Freedom of city for Pat Shortis

MARY CODY

Reporter:

MARY CODY

A REMARKABLE man whose input into the life and civic tapestry of Kilkenny is immense was made a Freeman of the city at a special ceremony at Kilkenny Castle last Friday.

A REMARKABLE man whose input into the life and civic tapestry of Kilkenny is immense was made a Freeman of the city at a special ceremony at Kilkenny Castle last Friday.

Mr Shortis, who was joined by family and friends for the momentous event was greeted by Mayor of Kilkenny Seán Ó hArgáin and then brought to the Long Gallery where the official ceremony took place.

The motion was put forward by Cllr John Coonan who described it as ‘a great honour to formally propose Pat Shortis as Freeman of Kilkenny City’.

“It is a privilege, a pleasure and an honour because Pat Shortis’s story is the story of an ordinary man who has done extraordinary things in his long and fulfilling life of 92 years’. Cllr Coonan remarked upon Mr Shortis’s ‘extraordinary generosity’ - a generosity that has seen him raise thousands of euros for numerous charities and his ‘generosity of heart that has brought smiles to the elderly and that has brought happiness and joy into hospitals and nursing homes’.

Pat also frequently visited St Canice’s Hospital and entertained people in the sanatorium on the Kells Road when TB was rife.

Cllr Paul Cuddihy, who seconded the motion also led the tributes recounting that in Maudlin Street in 1932 during the Eurcharistic Congress on ‘Ray’s wireless’ Pat had listened to his father in the choir.

Mr Shortis thanked everyone present adding that he felt it should address the audience as boys and girls as opposed to ladies and gentlemen. “Because I am sure I danced with most of your grandmothers in the Desart Hall,” he said.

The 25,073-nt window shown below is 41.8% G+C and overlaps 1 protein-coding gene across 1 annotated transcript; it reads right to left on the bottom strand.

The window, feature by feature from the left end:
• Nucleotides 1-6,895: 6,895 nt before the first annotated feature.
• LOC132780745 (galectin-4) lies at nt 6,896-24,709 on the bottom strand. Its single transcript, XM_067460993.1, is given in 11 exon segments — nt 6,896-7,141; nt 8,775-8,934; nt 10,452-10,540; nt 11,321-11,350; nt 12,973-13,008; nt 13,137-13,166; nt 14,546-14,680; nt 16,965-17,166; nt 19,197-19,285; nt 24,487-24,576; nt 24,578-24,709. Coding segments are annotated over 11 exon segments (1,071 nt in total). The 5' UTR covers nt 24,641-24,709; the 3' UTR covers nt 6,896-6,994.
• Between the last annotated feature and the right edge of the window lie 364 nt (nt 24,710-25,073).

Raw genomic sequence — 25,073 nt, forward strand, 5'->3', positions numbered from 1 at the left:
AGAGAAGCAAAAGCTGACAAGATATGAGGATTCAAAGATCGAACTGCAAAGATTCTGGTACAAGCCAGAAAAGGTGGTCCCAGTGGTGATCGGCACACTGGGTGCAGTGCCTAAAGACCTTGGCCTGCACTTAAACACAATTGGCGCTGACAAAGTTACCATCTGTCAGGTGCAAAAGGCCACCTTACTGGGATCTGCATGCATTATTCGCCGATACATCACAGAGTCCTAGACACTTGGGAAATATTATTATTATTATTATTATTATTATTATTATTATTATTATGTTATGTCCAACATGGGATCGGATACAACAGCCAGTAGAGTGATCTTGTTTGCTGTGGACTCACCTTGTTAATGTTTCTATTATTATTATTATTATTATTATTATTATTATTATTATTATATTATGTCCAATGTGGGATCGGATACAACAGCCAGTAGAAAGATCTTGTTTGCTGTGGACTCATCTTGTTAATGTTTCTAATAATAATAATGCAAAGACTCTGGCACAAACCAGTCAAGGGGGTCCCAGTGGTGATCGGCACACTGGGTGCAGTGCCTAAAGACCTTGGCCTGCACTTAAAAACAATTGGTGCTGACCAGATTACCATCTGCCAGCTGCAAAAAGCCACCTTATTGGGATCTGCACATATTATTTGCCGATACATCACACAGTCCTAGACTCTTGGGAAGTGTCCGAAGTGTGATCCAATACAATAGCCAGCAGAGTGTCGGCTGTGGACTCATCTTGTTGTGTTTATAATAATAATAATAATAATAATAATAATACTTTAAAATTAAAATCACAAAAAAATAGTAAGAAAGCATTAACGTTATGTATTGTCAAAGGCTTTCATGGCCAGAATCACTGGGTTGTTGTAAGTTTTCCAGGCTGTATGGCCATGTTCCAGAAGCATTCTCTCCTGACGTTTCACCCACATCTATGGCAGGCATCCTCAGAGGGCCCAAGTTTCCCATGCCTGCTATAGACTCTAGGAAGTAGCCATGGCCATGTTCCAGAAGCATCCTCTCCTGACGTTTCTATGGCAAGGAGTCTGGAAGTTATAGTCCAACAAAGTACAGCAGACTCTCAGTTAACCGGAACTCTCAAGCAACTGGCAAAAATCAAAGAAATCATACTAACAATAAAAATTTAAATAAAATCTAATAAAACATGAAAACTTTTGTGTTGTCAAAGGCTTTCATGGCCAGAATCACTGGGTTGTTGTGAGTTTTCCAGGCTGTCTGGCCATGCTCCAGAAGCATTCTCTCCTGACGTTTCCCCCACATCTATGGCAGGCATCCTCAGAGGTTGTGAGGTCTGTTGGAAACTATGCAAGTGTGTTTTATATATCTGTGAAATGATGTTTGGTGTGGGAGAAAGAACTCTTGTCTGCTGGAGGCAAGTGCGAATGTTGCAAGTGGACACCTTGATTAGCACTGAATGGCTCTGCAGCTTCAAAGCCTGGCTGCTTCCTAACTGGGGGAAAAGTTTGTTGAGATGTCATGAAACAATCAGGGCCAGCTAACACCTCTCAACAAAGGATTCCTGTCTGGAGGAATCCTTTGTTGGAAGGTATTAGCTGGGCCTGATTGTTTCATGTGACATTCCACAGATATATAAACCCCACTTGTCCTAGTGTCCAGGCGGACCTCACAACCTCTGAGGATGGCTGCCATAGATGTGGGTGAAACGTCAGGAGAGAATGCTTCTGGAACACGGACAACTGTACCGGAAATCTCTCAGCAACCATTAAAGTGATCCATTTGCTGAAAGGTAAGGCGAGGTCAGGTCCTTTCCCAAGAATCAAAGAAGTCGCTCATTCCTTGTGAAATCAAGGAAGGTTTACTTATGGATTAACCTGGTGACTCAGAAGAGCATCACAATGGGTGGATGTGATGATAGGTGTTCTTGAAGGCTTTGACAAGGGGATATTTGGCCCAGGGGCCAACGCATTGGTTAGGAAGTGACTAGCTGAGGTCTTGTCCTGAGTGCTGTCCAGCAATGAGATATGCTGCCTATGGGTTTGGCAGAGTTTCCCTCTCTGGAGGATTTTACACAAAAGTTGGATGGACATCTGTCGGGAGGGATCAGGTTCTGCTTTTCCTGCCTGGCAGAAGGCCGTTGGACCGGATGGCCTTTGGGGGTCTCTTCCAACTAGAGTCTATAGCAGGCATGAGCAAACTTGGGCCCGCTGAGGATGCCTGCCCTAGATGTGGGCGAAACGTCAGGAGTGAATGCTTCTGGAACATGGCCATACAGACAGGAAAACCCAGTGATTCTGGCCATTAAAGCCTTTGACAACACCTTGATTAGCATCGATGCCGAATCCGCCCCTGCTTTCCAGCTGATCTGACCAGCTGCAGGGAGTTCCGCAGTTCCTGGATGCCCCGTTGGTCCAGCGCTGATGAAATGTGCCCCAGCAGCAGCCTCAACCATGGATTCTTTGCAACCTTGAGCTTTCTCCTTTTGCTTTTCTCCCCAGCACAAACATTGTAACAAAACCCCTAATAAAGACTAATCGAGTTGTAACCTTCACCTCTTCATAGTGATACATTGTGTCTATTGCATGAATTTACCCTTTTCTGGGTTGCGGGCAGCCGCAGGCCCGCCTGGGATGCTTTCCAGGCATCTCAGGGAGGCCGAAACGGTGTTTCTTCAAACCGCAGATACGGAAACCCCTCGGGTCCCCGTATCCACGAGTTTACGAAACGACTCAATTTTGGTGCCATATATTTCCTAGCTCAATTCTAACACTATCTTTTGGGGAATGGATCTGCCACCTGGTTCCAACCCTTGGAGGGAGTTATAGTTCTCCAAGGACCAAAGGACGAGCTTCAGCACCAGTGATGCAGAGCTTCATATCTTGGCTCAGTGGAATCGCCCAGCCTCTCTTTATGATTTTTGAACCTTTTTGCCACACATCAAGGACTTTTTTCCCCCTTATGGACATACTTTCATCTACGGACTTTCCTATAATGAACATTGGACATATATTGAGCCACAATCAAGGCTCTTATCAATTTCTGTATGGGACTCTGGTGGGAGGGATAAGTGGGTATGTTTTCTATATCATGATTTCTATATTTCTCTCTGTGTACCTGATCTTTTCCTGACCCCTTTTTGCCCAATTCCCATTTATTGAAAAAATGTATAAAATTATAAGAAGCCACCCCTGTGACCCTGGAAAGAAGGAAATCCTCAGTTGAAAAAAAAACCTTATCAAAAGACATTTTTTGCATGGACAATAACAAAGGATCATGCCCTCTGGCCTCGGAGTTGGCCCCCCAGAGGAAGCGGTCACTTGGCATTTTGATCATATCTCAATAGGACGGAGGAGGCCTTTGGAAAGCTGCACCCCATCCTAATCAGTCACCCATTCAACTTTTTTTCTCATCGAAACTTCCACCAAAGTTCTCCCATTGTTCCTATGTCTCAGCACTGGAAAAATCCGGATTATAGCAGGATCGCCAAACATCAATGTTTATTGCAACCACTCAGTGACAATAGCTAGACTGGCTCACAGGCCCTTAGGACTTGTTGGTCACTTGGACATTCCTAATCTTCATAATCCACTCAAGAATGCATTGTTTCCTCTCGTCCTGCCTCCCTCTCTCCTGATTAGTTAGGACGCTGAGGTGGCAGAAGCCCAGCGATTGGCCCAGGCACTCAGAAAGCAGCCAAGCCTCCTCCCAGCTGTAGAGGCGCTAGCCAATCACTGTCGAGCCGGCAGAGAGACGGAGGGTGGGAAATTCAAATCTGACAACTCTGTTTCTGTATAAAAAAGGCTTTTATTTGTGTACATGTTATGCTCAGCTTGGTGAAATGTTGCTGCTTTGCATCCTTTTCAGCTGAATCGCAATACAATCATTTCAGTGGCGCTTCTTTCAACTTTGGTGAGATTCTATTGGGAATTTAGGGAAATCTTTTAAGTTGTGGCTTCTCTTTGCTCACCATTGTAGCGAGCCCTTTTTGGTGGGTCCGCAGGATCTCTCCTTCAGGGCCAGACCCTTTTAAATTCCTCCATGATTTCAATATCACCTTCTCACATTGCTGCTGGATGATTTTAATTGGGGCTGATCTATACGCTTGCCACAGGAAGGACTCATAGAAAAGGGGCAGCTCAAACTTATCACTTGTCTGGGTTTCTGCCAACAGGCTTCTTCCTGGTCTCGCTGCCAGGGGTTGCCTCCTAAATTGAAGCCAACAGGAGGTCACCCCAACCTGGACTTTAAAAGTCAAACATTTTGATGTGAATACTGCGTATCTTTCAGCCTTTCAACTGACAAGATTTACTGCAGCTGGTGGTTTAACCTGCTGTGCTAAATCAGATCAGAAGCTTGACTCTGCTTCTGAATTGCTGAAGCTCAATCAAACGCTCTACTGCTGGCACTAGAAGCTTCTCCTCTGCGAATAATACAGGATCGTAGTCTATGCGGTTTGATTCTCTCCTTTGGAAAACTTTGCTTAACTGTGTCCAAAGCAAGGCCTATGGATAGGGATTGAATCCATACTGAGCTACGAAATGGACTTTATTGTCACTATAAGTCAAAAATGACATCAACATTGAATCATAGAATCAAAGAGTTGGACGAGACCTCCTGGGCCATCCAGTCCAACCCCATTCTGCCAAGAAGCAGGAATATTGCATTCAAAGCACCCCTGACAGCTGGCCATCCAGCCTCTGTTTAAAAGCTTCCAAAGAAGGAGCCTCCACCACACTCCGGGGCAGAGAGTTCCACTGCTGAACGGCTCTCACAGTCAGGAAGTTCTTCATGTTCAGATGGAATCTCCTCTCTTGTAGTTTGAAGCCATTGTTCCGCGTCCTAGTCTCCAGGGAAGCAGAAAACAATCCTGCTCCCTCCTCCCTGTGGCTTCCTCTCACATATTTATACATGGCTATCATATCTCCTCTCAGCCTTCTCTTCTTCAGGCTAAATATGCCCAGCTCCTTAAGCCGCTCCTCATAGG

He dedicated the honour to his late wife May, ‘who supported, encouraged and put up with me for over 50 years’.

Pat Shortis was born in 1921 to Joanie and Jack in a thatched house in Maudlin Street where he grew up with his late brother Con and his sister Daisy. His first job was doing a milk round for Sonny Meehan in Loughboy and at 15 years of age he started working in the Brewery like his father and grandfather before him and worked there until he retired thirty years ago.

Pat married May O’Gorman in 1956 and she was his rock and constantly encouraged him in his charitable endeavours. The couple had four children: Mary, Helen, Sean and Patrick. Sadly, after 50 years of marriage, May passed away in 2006.

Pat is also well known as being one half of The Wetlands Orchestra along with his great friend, Jim Coady. He was also a talented sportsman and captained the St John’s Minor County team to victory in the hurling championship of 1939 and is now an honorary member of O’Loughlins Hurling Club.

Other achievements in his life to date include being the longest performing wren boy in Irelands, the first ever Grandmaster of the city’s St Patrick’s Day Parade and receiving a Lifetime Achievement Award at the Rehab People of the Year awards.